The H-2A temporary agricultural program establishes a means for agricultural employers who anticipate a shortage of domestic workers to bring nonimmigrant foreign workers to the U.S. to perform agricultural labor or services of a temporary or seasonal nature.
Before the U.S. Citizenship and Immigration Services (USCIS) can approve an employer’s petition for such workers, the employer must file an application with the Department stating that there are not sufficient workers who are able, willing, qualified, and available, and that the employment of aliens will not adversely affect the wages and working conditions of similarly employed U.S. workers. The statute and Departmental regulations provide for numerous worker protections and employer requirements with respect to wages and working conditions that do not apply to nonagricultural programs.
The Department’s Wage and Hour Division, Employment Standards Administration (ESA) has responsibility for enforcing provisions of worker contracts.
“Temporary or seasonal nature” means employment performed at certain seasons of the year, usually in relation to the production and/or harvesting of a crop, or for a limited time period of less than one year when an employer can show that the need for the foreign workers(s) is truly temporary.
The following general categories of individuals or organizations may file an application:
- An agricultural employer who anticipates a shortage of U.S. workers needed to perform agricultural labor or services of a temporary or seasonal nature, may file an application requesting temporary foreign agricultural labor certification. “Temporary or seasonal nature” means employment performed at certain seasons of the year, usually in relation to the production and/or harvesting of a crop, or for a limited time period of less than one year when an employer can show that the need for the foreign worker(s) is truly temporary.
- The employer may be an individual proprietorship, a partnership or a corporation. An association of agricultural producers may file as a sole employer, a joint employer with its members, or as an agent of its members.
- An authorized agent, whether an individual (e.g., and attorney) or an entity (e.g., an association), may file an application on behalf of an employer. Associations may file master applications on behalf of their members.
Many of the benefits that must be included in a job offer and other conditions that must be satisfied will be dependent upon what prevailing practices exist in the same occupation, crop and area. Employers are advised that it is desirable to make an independent determination of factors such as prevailing wages and employer practices before filing an application.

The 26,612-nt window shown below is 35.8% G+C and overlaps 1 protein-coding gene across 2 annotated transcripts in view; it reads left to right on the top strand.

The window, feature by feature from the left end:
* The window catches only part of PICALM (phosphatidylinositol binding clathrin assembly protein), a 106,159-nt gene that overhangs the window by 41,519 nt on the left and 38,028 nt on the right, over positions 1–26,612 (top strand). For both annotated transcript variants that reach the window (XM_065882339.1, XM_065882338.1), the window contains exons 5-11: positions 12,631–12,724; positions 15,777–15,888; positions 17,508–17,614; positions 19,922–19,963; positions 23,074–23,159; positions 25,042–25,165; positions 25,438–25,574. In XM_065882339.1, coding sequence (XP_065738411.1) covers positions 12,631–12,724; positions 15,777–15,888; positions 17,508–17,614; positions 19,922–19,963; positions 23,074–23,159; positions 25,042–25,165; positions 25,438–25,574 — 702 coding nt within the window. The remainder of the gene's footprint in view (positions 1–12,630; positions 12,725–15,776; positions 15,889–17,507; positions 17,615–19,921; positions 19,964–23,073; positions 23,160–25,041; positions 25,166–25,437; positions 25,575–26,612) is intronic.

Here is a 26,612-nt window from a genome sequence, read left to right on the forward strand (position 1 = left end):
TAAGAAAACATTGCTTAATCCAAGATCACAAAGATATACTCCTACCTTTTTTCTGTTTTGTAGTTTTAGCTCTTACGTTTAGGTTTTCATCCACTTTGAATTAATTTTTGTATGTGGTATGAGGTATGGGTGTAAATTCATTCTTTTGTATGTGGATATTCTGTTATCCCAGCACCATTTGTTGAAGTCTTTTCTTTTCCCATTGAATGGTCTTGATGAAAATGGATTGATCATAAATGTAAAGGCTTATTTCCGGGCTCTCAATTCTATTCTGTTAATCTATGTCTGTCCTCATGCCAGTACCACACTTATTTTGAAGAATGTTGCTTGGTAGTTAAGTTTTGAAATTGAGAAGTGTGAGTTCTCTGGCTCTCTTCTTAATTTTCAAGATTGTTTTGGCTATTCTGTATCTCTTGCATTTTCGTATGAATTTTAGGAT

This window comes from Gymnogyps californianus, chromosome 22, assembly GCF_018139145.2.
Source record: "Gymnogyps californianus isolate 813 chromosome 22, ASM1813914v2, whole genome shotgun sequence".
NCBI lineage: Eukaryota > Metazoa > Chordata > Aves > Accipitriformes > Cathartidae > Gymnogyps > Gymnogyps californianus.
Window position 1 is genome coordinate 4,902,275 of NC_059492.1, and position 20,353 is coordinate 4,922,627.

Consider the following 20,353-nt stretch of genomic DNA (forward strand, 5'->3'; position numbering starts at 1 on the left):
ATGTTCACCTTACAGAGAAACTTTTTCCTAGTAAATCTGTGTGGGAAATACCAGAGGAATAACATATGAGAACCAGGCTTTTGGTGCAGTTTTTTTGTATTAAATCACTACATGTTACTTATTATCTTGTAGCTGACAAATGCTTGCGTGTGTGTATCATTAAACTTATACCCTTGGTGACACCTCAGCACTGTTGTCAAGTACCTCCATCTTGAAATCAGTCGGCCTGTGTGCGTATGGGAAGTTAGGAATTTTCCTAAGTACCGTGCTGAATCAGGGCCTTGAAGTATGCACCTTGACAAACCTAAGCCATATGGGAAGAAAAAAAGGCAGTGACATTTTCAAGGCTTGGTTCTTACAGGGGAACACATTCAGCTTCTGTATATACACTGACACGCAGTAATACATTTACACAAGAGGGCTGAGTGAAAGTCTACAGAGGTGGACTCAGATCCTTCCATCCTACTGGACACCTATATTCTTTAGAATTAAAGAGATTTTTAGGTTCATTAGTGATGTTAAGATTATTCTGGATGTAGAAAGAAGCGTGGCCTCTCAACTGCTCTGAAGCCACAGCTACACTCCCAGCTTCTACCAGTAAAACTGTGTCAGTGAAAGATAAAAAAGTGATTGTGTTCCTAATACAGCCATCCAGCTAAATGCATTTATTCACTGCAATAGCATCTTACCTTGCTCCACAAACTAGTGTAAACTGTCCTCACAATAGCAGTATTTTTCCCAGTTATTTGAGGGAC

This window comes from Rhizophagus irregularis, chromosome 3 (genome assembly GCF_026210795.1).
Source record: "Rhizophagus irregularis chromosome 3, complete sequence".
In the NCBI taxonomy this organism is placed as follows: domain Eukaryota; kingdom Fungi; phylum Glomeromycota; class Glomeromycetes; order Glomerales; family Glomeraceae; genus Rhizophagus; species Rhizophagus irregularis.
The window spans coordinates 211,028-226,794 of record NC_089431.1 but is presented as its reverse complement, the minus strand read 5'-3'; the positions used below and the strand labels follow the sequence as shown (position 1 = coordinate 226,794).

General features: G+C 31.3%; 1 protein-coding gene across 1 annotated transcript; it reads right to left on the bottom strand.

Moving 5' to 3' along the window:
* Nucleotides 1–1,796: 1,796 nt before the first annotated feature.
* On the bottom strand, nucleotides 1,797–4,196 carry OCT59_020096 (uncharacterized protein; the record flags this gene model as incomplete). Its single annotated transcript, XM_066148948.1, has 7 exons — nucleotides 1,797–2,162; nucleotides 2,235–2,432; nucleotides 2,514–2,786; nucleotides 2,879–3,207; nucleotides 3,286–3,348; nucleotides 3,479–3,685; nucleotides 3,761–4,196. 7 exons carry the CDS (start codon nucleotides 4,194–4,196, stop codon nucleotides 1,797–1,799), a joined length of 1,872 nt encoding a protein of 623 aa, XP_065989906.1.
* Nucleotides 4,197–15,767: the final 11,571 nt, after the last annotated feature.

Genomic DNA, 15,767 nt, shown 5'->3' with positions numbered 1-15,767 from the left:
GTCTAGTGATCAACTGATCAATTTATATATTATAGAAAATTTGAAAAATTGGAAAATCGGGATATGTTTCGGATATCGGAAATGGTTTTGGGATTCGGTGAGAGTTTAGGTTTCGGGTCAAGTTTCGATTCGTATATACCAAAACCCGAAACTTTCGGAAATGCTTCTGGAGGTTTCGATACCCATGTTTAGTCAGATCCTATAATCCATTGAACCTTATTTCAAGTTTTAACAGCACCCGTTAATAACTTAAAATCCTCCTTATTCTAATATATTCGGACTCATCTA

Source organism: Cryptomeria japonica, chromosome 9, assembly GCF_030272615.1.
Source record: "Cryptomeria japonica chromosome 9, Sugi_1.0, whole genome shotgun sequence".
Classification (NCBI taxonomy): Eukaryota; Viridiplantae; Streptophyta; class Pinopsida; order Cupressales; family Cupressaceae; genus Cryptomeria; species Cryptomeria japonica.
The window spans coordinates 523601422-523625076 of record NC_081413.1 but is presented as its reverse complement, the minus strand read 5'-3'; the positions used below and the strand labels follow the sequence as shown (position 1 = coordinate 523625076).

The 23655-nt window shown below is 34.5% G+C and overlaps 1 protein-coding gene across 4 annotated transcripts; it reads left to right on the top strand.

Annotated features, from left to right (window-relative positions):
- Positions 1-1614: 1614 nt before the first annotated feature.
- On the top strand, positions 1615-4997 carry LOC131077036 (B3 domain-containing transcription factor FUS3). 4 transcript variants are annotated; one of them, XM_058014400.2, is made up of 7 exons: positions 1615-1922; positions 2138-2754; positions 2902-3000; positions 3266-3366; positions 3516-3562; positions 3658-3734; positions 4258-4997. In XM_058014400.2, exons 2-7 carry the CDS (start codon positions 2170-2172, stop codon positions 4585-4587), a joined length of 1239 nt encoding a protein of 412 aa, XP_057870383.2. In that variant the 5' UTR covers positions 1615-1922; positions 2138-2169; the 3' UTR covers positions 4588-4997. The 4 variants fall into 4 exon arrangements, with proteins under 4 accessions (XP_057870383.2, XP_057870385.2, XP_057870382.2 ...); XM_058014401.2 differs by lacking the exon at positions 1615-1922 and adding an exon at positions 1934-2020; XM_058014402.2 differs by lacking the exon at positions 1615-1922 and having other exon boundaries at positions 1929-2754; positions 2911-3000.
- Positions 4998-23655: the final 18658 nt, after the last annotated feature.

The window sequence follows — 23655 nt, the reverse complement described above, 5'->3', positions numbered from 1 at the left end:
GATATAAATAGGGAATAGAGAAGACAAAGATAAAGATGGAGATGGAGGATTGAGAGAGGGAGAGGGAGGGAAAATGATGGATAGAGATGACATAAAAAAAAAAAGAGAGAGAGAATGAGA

An employer who files an application for temporary foreign labor certification pursuant to H-2A regulations must meet the following specific conditions:
The employer must agree to engage in independent positive recruitment of U.S. workers. This means an active effort, including newspaper advertising in the area of intended employment. Such recruitment must be at least equivalent to that conducted by non-H-2A agricultural employers in the same or similar crops and area to secure U.S. workers. This must be an effort independent of and in addition to the efforts of the SWA. In establishing worker qualifications and/or job specifications, the employer must designate only those qualifications and specifications which are essential to carrying out the job and which are normally required by other employers who do not hire foreign workers.
The wage or rate of pay must be the same for U.S. workers and H-2A workers. The hourly rate must also be at least as high as the applicable Adverse Effect Wage Rate (AEWR), federal or state minimum wage, or the applicable prevailing hourly wage rate, whichever is higher. The AEWR is established every year by the Department of Labor for every state except Alaska. Employers should consult with the SWA or the Department of Labor’s Chicago National Processing Center to determine what the rate is for their state. If a worker will be paid on a piece rate basis, the worker must be paid the prevailing piece as determined by the SWA. If the piece rate does not result in average hourly piece rate earnings during the pay period at least equal to the amount the worker would have earned had the worker been paid at the hourly rate, then the worker’s pay must be supplemented to the equivalent hourly level. The piece rate offered must be no less than what is prevailing in the area for the same crop and/or activity.